Posted by: Randy Kerns
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Did you ever have a visitor to your data center say, “I didn’t know any of these systems were still around?” The implication here is that your data center is one step away from being a museum. Having “museum worthy” systems is not a badge of honor. It means that the systems in the data center are probably not delivering optimal value.
For a storage system, this can be especially bad. Disk systems are typically in use no longer than five years. There’s good reason for these systems to have a limited lifespan. They are electro-mechanical devices that wear out when in constant usage.
Another reason not to let a disk storage system grow old is the continued advances in technology that allows more data to be stored in a smaller space with less power and cooling requirements in a new disk system. Every new disk generation, which changes on about an 18-month cycle, adds to the storage efficiency equation. New disk systems increase performance and often add new capabilities that can be exploited for improved operations. For instance, newer features in current systems include support of APIs for server virtualization hypervisors.
But, some storage systems may still be in use even though there are more efficient systems available. Reasons for storing information on these include:
• They may be used as secondary storage for less critical data.
• The costs may be minimized by not having full maintenance or support and IT has made a decision to take the risks.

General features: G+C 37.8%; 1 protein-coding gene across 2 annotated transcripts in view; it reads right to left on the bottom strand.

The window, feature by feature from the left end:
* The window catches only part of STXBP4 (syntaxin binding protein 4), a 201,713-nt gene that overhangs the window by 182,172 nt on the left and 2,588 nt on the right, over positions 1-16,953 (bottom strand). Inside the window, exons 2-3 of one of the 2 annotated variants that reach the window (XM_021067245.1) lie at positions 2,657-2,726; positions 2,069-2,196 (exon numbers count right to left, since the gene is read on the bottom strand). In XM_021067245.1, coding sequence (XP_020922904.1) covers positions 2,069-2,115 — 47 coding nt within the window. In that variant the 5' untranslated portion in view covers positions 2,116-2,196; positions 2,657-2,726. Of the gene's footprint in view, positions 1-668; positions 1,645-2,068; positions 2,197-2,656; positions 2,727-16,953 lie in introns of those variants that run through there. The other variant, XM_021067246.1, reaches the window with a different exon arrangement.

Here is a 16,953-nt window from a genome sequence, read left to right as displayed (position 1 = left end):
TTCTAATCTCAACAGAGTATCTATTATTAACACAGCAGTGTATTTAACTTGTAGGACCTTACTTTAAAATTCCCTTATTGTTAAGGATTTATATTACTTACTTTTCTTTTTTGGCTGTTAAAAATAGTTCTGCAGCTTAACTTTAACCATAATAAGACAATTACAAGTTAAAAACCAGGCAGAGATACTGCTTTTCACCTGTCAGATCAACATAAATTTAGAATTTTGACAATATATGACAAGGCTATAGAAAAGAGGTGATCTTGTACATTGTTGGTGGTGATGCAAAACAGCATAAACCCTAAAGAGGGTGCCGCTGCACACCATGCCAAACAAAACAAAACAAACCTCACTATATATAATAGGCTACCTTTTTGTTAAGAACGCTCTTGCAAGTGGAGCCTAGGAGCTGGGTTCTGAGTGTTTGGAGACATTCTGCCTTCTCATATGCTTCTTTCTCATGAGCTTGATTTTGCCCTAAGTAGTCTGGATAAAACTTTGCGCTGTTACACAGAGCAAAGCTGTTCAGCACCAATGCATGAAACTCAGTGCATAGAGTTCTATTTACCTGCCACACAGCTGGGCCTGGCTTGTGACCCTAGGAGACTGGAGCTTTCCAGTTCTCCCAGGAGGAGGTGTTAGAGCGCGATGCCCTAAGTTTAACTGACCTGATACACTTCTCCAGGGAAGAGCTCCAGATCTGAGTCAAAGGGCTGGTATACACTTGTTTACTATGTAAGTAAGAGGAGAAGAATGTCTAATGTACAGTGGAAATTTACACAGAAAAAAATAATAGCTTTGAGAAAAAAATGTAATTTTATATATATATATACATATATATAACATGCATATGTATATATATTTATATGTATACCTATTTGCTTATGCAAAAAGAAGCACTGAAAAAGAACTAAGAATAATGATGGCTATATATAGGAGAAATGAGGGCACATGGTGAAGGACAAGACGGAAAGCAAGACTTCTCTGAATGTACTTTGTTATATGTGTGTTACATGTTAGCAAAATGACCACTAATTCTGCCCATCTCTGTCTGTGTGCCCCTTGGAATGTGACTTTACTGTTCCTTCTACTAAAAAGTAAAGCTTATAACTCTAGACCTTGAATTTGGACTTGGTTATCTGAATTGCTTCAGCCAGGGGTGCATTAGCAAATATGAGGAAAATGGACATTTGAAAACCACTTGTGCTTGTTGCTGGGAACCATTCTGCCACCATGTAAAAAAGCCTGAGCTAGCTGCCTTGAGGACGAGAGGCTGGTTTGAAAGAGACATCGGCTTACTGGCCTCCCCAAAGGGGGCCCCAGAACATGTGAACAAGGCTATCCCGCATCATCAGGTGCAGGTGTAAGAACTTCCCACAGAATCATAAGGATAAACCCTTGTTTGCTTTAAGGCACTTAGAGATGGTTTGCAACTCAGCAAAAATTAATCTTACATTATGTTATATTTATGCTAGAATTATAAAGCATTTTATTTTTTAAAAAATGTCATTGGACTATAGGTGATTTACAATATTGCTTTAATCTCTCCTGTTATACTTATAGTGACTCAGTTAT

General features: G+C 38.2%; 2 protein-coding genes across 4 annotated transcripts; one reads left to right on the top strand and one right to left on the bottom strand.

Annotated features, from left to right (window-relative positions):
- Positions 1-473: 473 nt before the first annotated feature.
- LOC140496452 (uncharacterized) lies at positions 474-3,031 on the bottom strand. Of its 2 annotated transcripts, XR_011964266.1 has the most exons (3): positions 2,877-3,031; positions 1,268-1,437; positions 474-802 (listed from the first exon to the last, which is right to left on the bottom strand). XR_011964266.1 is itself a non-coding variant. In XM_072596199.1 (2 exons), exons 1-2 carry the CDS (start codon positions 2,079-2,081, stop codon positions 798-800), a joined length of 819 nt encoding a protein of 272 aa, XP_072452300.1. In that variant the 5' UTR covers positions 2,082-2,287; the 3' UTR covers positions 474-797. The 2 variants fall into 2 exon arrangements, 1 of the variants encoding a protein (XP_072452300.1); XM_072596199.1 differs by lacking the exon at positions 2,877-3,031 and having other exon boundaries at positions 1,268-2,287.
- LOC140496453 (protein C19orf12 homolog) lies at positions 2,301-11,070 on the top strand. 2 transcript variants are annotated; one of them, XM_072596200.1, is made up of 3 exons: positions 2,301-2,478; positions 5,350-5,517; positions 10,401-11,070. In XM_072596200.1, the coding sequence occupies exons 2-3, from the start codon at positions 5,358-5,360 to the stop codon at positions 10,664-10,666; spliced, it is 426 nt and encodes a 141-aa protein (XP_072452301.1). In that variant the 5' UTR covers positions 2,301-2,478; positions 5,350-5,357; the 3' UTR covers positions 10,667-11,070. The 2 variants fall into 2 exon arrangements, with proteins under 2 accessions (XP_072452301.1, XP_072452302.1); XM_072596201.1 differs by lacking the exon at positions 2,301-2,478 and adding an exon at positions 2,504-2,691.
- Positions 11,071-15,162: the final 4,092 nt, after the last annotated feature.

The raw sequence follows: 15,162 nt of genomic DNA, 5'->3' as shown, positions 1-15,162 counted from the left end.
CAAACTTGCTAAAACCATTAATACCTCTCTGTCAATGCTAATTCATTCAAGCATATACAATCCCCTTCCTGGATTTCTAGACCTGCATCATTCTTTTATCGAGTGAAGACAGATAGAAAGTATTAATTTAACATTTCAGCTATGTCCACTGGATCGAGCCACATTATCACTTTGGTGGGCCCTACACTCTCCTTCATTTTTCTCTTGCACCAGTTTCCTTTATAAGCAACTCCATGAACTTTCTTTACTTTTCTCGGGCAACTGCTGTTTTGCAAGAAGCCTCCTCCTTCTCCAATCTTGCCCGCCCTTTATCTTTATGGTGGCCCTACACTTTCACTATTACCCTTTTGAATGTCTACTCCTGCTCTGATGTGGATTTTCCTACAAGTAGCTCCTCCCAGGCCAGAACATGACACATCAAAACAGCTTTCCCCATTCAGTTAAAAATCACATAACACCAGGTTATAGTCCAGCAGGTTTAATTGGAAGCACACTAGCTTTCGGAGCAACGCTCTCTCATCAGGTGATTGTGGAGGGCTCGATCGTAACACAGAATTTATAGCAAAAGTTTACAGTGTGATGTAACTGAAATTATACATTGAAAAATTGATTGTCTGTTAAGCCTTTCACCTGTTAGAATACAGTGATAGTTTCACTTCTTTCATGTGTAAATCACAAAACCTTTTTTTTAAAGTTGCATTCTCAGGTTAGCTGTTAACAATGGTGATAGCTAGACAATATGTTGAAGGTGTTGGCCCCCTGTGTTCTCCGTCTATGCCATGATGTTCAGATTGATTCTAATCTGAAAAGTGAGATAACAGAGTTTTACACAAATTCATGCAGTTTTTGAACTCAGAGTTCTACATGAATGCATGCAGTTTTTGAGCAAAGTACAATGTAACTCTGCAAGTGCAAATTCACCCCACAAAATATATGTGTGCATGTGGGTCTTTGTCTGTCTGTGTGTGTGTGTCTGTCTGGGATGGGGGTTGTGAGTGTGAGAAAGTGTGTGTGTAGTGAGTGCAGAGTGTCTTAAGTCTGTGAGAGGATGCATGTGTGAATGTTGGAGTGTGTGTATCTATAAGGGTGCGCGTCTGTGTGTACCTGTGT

• A legacy application may be running that has not yet been virtualized.
Sometimes the five-year lifespan might start just prior to a major technology shift such as the transition to systems that can incorporate solid state technology. In that case, a system that appears to be an artifact because it does not support the latest technology or features really is not old and may have years left before the asset is depreciated. This may be a good candidate to turn into secondary storage.
Maybe there are good reasons why some data centers look like museums. For storage, however, not keeping up with technology can impact in other areas. The older system may lack support for new server virtualization features while consuming more physical space and power and lacking performance requirements for demanding applications.
So take a long look at the museum quality of the storage in your data center. It can be a major indicator of inefficiency … and of optimization opportunities.
(Randy Kerns is Senior Strategist at Evaluator Group, an IT analyst firm).